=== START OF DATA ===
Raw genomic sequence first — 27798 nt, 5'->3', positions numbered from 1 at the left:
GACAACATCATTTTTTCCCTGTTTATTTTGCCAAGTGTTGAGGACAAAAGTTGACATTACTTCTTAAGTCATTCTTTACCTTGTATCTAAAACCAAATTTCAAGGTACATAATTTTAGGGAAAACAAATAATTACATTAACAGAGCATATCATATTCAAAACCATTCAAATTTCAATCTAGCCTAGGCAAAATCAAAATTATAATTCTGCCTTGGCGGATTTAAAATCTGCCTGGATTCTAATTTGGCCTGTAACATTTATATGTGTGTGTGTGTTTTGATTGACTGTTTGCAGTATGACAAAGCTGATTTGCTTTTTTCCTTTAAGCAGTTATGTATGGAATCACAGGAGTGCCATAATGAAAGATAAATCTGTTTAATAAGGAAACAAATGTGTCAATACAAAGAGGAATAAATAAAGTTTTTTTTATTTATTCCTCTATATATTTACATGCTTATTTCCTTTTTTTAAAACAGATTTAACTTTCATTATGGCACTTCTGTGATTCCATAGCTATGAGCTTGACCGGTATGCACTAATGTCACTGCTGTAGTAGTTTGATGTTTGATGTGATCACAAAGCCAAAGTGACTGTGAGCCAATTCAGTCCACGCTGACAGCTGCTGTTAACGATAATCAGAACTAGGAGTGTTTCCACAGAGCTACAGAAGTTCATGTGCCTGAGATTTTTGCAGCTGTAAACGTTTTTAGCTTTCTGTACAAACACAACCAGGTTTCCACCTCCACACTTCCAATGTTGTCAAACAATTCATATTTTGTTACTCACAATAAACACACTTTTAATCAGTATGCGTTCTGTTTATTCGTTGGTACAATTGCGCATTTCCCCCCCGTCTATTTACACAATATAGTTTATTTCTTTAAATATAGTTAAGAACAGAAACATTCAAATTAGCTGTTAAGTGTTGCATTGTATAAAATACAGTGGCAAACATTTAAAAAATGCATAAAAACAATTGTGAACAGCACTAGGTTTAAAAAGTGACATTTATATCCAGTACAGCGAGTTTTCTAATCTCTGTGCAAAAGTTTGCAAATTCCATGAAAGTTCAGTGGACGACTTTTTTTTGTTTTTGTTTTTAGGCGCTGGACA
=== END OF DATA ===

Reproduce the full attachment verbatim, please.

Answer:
Raw genomic sequence first — 27798 nt, 5'->3', positions numbered from 1 at the left:
GACAACATCATTTTTTCCCTGTTTATTTTGCCAAGTGTTGAGGACAAAAGTTGACATTACTTCTTAAGTCATTCTTTACCTTGTATCTAAAACCAAATTTCAAGGTACATAATTTTAGGGAAAACAAATAATTACATTAACAGAGCATATCATATTCAAAACCATTCAAATTTCAATCTAGCCTAGGCAAAATCAAAATTATAATTCTGCCTTGGCGGATTTAAAATCTGCCTGGATTCTAATTTGGCCTGTAACATTTATATGTGTGTGTGTGTTTTGATTGACTGTTTGCAGTATGACAAAGCTGATTTGCTTTTTTCCTTTAAGCAGTTATGTATGGAATCACAGGAGTGCCATAATGAAAGATAAATCTGTTTAATAAGGAAACAAATGTGTCAATACAAAGAGGAATAAATAAAGTTTTTTTTATTTATTCCTCTATATATTTACATGCTTATTTCCTTTTTTTAAAACAGATTTAACTTTCATTATGGCACTTCTGTGATTCCATAGCTATGAGCTTGACCGGTATGCACTAATGTCACTGCTGTAGTAGTTTGATGTTTGATGTGATCACAAAGCCAAAGTGACTGTGAGCCAATTCAGTCCACGCTGACAGCTGCTGTTAACGATAATCAGAACTAGGAGTGTTTCCACAGAGCTACAGAAGTTCATGTGCCTGAGATTTTTGCAGCTGTAAACGTTTTTAGCTTTCTGTACAAACACAACCAGGTTTCCACCTCCACACTTCCAATGTTGTCAAACAATTCATATTTTGTTACTCACAATAAACACACTTTTAATCAGTATGCGTTCTGTTTATTCGTTGGTACAATTGCGCATTTCCCCCCCGTCTATTTACACAATATAGTTTATTTCTTTAAATATAGTTAAGAACAGAAACATTCAAATTAGCTGTTAAGTGTTGCATTGTATAAAATACAGTGGCAAACATTTAAAAAATGCATAAAAACAATTGTGAACAGCACTAGGTTTAAAAAGTGACATTTATATCCAGTACAGCGAGTTTTCTAATCTCTGTGCAAAAGTTTGCAAATTCCATGAAAGTTCAGTGGACGACTTTTTTTTGTTTTTGTTTTTAGGCGCTGGACA